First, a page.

Destruction of value in Fintech stocks gives us all a lesson to learn
The rapid destruction of values in fintech stocks over the past year is salutary. History it seems keeps on repeating itself and nobody seems to learn anything in the process. Klarna is a particular case in point but there are plenty of others who are suffering the same characteristics. In case you haven’t noticed it BNPL lender Klarna has raised £ 800million on a valuation of $ 6 billion. Not bas for a start up you might say but when you consider that the last raise valued the company at $ 46billion it is a down round extraordinaire. OK so the market has changed but not by nearly 90% investors in the last round look very stupid indeed. What is the point in paying top dollar for analysts when they make mistakes of this magnitude? There is much more of this to come.
The Perils of Sovereign Lending
The financial and political news from Sri Lanka is truly dire. The country owes $ 41 billion to overseas creditors and only has $ 45 million to pay them. Hence it is has run out of petrol. The problem with the third world is that they need more money than most to modernize their economies but don’t have the wherewithal to pay for it. I am aware of a recent transaction in the low hundreds of millions for a Sri Lankan project which was agreed by a regulated European finance house earlier this year. The project in itself would have been very useful to the country but I very much doubt that it will go ahead now. What shocks me is that this lender couldn’t see the disaster it was going to get into. I wax lyrical every week about the lack of proper credit expertise within Europe’s tottering banking sector. I am afraid that we might be all in for some very big shocks.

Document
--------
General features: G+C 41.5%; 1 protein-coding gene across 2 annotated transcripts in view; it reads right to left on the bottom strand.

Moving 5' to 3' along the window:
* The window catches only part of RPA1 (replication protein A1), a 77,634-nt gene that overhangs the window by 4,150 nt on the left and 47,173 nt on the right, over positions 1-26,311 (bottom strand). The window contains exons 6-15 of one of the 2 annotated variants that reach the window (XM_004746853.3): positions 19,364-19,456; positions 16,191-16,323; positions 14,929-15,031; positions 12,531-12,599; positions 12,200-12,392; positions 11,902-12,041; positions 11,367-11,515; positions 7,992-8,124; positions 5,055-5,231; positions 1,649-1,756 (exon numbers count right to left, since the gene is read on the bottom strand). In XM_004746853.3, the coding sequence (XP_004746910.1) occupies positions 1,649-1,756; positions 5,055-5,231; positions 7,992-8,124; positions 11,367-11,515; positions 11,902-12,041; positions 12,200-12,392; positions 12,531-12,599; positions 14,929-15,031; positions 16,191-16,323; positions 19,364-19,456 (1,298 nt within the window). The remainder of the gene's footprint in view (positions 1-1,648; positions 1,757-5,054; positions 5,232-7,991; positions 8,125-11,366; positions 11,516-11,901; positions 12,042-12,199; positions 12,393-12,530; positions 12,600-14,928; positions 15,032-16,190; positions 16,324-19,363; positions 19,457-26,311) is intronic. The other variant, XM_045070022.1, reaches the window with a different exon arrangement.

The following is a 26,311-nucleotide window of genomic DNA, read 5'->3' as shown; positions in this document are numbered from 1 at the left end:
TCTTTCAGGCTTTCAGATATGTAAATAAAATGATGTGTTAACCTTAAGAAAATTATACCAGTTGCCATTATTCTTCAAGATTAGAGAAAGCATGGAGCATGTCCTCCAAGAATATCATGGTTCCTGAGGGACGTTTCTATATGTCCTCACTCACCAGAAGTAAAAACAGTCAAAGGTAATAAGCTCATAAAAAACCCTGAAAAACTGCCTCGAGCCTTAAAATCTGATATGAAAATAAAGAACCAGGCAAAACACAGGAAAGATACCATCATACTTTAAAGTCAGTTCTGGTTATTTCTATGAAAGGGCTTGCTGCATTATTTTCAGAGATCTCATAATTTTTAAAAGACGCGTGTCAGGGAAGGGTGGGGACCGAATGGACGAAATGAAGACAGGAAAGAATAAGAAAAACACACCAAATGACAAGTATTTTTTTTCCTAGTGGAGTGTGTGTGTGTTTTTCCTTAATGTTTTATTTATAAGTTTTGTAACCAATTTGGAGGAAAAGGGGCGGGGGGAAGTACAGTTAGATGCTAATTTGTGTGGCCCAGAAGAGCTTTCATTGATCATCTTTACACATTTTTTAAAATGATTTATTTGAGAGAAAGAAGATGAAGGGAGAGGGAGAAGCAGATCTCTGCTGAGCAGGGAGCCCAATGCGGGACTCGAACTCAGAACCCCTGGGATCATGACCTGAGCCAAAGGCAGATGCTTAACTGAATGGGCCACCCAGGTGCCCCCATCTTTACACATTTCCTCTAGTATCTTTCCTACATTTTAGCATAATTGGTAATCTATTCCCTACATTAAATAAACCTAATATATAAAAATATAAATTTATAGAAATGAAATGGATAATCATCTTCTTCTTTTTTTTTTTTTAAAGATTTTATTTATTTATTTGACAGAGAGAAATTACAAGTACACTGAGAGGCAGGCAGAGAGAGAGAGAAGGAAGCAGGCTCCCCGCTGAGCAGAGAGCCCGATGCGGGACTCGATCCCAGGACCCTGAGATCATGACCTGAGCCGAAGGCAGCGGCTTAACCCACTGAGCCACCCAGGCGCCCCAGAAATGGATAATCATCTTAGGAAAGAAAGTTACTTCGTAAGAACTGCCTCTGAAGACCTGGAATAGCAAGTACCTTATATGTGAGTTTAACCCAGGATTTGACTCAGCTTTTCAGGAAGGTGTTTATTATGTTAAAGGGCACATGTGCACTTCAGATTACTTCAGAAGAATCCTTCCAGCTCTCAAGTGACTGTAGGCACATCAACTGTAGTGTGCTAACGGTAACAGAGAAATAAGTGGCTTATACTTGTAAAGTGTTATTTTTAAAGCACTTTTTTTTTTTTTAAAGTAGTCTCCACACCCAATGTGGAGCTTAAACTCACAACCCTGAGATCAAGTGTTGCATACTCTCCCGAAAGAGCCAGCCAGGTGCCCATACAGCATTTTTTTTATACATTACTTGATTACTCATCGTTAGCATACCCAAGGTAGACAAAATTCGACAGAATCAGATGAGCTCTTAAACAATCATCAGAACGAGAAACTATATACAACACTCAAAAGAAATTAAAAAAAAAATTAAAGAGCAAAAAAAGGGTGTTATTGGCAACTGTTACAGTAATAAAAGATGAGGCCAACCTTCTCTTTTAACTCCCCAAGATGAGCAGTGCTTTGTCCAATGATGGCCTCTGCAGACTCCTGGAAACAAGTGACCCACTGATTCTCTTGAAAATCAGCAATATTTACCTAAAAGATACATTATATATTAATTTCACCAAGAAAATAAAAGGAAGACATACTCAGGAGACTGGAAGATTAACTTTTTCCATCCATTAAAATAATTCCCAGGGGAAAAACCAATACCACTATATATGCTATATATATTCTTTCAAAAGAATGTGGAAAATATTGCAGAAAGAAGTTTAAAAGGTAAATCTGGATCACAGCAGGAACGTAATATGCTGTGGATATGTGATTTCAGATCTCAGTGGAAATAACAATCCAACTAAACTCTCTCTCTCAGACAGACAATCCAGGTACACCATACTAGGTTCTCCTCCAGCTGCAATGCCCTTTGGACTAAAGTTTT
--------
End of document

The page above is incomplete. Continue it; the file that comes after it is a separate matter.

Signs of Innovation in the UK mortgage sector
I suppose that anything helping first time buyers get onto the property ladder is welcome so Beverley Building society’s new addition to the product set following other similar offerings from various smaller players in the UK housing market is a hopeful sign. The 100% mortgage offering is contingent on a family member putting up 20% of the equity through a charge on their own property. It suits only a very specific type of borrower and I am not sure what the inheritance tax and other government interference might have but nevertheless it might just remove a road block and help get things moving again.
Howard Tolman is a well-known banker, technologist and entrepreneur in London, We have a self imposed constraint of 3 news stories per week because we serve busy senior Fintech leaders who just want succinct and important information. For context on Alt Lending please read the Interview with Howard Tolman about the future of Alt Lending and read articles tagged Alt Lending in our archives. Daily Fintech’s original insight is made available to you for US$143 a year (which equates to $2.75 per week). $2.75 buys you a coffee (maybe), or the cost of a week’s subscription to the global Fintech blog – caffeine for the mind that could be worth $ millions.